Isotope is using the Swisstech S24-45 movement in the GMT 0º, which has effectively the same functionality of equivalent movements from Sellita and ETA. Operation is straightforward – pulling the crown out to first position enables date setting when rotated in one direction, and setting of the 24 hour disc in the other. Pulling the crown out to the next position hacks the movement and allows for setting of local time. The movement is partially visible through the caseback, which is solid except for a lacrima shaped cutout at the center, which reveals the inside of the winding rotor with Isotope branding. The world’s time zones have also been arranged in a circular pattern on the caseback, which is a helpful reference should you need to quickly calculate GMT offset for a given part of the world. 


Isotope wasn’t a brand I was familiar with prior to my exposure to the GMT 0º, and while I clearly think this particular watch has some issues that should be worked out before the final production version is ready, I think the overarching dial design has real promise. The idea of illustrating vital dial information via a series of dots that shift around the dial is a good one, and we’ve seen similar executions from Ochs und Junior, which I imagine was an influence on Isotope to some degree. But the GMT execution specifically, and the way it plays with shape, is more unique, and if Isotope can get the colors just right to provide the right contrast, I can see the whole package falling into place very nicely. It’s clear that a great deal of care has gone into communicating something very specific with the intentionality of the dial and case design, and that kind of dedication and thought is always worth paying attention to in our segment of the watch industry, when it seems to that too many brands cut corners, take the easy way out, or have not much to say at all. Even if something ultimately doesn’t work, there’s value in the effort and attitude that goes into creating it in the first place, and I look forward to seeing what else Isotope comes up with in the future.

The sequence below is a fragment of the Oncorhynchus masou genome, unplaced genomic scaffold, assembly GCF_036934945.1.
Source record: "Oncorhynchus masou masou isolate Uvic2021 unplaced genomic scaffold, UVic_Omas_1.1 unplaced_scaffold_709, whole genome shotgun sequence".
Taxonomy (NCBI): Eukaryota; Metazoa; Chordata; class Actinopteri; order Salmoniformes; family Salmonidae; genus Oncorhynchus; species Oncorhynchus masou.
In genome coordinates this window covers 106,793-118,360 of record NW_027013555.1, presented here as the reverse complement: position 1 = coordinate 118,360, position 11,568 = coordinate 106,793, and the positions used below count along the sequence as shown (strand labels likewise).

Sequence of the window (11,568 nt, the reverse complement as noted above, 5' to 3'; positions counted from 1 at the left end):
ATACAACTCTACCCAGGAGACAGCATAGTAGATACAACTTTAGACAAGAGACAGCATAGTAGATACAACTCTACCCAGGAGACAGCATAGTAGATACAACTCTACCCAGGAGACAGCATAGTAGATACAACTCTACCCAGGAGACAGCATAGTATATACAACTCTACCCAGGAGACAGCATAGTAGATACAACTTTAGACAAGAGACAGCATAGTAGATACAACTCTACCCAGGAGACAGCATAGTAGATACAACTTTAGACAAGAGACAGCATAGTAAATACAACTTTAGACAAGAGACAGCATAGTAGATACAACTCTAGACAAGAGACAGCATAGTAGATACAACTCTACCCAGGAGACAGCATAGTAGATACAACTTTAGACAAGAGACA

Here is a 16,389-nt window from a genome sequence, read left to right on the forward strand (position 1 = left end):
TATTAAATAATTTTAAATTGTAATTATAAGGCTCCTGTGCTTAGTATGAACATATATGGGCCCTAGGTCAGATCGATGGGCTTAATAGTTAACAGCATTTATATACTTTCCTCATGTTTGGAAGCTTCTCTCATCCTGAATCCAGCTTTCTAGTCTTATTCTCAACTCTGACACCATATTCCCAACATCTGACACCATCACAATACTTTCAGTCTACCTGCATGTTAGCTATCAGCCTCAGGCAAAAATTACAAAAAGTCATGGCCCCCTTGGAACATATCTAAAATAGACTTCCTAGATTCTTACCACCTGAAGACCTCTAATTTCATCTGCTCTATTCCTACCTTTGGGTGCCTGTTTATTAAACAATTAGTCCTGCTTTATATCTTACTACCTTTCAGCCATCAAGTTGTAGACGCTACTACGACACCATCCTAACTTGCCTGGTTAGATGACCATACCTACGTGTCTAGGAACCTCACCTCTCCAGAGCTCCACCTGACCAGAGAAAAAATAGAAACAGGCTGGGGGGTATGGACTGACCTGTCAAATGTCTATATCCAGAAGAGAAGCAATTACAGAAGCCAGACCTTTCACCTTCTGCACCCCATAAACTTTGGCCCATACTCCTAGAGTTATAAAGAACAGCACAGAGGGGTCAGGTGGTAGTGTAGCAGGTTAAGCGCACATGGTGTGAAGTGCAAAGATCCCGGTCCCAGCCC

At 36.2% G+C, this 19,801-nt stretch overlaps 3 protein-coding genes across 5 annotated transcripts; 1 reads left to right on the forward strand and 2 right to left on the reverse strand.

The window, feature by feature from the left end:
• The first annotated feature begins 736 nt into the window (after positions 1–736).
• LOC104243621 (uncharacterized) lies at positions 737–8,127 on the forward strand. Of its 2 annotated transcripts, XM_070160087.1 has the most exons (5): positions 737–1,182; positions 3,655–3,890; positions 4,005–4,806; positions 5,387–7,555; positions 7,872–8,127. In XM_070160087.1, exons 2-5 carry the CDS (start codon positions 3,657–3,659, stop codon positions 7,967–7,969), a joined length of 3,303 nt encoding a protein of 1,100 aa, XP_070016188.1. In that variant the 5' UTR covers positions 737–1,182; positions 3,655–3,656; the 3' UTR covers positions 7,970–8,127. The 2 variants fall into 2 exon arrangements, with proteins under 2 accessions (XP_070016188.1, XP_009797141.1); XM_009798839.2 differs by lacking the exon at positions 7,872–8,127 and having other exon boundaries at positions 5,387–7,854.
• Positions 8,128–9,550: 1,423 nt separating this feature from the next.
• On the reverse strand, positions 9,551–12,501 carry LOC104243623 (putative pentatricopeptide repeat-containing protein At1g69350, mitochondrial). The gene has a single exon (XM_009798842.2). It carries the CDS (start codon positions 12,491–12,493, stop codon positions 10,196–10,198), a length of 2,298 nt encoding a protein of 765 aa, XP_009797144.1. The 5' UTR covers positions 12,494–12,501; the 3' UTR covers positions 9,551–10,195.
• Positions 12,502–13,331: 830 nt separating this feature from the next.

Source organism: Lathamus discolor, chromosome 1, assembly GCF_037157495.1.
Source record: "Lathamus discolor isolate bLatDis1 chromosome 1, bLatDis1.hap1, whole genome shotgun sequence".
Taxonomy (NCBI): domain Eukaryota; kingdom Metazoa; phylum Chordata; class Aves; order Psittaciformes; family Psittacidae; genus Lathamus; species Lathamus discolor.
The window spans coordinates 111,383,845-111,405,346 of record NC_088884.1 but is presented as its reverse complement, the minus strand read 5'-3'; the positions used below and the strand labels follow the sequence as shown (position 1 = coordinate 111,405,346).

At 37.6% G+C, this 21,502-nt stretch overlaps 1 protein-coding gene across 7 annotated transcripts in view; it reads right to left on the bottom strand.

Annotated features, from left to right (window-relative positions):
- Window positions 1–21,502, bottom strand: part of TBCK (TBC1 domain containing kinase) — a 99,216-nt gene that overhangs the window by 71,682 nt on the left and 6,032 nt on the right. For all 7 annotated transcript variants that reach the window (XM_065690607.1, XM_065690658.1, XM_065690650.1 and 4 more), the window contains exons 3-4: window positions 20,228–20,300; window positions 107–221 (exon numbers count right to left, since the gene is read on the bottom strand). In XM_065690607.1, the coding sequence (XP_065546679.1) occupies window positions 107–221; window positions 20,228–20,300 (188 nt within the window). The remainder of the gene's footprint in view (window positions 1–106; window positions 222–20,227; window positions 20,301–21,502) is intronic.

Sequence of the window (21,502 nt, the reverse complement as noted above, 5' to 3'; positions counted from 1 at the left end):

The GMT 0º is currently available for pre-order from Isotope at a cost of $982.27. There are a total of six variants available, including limited editions with red and green dials (and a black DLC coating on the latter). Delivery is expected in June, and Isotope expects to make improvements to the final versions of the watches not just in legibility of the dot indicators on the dial, but also in lug finishing, and the quality of the cordura strap that is offered. More information can be found at Isotope’s website here.

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Zach is a native of New Hampshire, and he has been interested in watches since the age of 13, when he walked into Macy’s and bought a gaudy, quartz, two-tone Citizen chronograph with his hard earned Bar Mitzvah money. It was lost in a move years ago, but he continues to hunt for a similar piece on eBay. Zach loves a wide variety of watches, but leans toward classic designs and proportions that have stood the test of time. He is currently obsessed with Grand Seiko.